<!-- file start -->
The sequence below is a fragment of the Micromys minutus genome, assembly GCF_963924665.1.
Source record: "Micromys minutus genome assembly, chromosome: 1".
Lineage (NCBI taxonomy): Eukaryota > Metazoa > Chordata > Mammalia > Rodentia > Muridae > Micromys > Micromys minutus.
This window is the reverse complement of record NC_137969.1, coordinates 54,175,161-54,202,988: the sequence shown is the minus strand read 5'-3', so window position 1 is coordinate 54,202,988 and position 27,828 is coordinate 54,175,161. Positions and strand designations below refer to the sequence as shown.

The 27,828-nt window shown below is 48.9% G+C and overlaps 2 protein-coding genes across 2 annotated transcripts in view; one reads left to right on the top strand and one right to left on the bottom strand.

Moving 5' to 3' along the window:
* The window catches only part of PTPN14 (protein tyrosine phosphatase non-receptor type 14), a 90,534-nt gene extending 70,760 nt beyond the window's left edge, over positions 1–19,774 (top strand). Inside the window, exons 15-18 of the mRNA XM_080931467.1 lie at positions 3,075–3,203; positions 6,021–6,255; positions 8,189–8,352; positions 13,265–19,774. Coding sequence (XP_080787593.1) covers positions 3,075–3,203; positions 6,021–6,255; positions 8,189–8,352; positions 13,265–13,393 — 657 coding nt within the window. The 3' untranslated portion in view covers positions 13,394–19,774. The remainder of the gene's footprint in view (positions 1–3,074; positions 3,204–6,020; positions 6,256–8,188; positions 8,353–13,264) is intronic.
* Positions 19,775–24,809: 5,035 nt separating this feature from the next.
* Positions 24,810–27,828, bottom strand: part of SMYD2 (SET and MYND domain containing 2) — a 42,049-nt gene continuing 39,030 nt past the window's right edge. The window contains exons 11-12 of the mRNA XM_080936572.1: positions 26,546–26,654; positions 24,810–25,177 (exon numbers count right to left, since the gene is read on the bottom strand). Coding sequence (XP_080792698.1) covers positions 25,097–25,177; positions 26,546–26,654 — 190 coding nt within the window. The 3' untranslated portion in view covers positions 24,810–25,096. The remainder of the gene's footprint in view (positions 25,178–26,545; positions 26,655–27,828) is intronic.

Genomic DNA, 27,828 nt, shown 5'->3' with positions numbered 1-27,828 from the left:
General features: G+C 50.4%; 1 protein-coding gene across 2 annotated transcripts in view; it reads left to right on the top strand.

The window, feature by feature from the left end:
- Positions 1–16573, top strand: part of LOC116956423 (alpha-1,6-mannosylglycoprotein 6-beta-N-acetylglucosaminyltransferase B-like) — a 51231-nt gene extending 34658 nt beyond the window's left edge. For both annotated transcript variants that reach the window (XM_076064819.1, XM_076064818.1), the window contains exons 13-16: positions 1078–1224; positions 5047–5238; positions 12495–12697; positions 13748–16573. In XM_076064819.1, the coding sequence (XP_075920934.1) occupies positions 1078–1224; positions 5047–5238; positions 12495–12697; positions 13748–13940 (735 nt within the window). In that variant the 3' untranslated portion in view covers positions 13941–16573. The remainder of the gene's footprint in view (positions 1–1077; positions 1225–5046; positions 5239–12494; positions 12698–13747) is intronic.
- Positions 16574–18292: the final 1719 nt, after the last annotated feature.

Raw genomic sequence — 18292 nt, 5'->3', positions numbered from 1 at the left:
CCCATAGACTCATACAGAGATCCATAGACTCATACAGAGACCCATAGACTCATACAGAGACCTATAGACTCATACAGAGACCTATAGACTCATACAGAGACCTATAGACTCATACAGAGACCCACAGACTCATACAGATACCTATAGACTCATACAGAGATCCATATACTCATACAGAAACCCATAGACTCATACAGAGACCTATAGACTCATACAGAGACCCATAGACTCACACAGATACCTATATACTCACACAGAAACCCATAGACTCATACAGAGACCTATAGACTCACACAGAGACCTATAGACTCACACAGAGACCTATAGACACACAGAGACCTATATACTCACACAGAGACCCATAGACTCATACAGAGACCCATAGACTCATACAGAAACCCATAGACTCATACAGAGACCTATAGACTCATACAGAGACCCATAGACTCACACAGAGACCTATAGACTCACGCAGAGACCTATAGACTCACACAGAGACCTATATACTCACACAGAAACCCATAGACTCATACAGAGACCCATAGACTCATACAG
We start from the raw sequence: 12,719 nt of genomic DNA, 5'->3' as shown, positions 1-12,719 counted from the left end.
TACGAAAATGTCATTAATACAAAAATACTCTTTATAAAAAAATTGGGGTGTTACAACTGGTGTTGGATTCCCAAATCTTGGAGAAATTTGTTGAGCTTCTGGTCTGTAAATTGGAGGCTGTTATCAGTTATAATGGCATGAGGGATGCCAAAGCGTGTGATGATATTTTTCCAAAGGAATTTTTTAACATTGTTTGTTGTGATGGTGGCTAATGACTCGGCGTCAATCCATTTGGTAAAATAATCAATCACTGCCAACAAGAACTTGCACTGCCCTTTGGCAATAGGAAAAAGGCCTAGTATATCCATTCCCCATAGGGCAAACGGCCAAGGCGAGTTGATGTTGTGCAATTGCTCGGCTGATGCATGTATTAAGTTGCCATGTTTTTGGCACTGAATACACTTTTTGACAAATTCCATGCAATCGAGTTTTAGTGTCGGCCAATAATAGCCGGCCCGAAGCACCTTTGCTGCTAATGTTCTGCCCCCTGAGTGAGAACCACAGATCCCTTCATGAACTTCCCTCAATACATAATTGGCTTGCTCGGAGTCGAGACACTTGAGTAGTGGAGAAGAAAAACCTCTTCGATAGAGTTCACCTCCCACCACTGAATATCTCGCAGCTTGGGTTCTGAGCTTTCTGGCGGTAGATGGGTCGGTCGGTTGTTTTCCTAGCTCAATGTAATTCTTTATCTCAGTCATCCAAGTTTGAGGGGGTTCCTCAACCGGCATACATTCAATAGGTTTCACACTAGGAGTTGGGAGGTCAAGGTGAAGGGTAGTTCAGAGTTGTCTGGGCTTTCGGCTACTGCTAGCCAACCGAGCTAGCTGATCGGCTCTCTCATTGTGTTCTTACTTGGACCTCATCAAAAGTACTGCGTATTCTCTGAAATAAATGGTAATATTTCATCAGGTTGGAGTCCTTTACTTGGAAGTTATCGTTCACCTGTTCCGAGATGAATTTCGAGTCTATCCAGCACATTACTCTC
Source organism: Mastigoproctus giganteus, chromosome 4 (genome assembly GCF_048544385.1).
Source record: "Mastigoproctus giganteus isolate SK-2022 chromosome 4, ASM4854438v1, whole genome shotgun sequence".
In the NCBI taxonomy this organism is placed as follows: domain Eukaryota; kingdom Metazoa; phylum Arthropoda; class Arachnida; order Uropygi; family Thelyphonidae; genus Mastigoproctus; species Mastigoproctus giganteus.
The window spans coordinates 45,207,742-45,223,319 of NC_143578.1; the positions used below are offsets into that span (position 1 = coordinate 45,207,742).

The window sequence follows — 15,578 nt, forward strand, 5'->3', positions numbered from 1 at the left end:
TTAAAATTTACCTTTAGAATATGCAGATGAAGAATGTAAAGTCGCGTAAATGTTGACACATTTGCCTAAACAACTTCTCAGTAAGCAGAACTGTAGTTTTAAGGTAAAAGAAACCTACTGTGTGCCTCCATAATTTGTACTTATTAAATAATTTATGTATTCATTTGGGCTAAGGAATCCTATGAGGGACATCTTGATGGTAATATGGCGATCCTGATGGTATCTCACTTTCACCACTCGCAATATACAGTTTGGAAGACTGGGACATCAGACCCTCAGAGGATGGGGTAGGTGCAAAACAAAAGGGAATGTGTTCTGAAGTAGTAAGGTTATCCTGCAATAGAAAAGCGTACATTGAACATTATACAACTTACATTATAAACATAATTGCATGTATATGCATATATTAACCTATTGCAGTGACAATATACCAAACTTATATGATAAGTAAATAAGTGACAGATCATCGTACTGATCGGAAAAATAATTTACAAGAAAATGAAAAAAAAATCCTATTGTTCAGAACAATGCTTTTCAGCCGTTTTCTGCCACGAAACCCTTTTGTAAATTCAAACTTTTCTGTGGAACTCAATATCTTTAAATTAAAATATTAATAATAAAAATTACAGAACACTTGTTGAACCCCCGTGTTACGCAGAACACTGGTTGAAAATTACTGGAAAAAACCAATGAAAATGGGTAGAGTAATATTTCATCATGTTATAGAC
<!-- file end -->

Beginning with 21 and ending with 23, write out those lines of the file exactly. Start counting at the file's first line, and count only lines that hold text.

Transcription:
In the NCBI taxonomy this organism is placed as follows: domain Eukaryota; kingdom Metazoa; phylum Arthropoda; class Arachnida; order Uropygi; family Thelyphonidae; genus Mastigoproctus; species Mastigoproctus giganteus.
The window spans coordinates 45,207,742-45,223,319 of NC_143578.1; the positions used below are offsets into that span (position 1 = coordinate 45,207,742).

The window sequence follows — 15,578 nt, forward strand, 5'->3', positions numbered from 1 at the left end: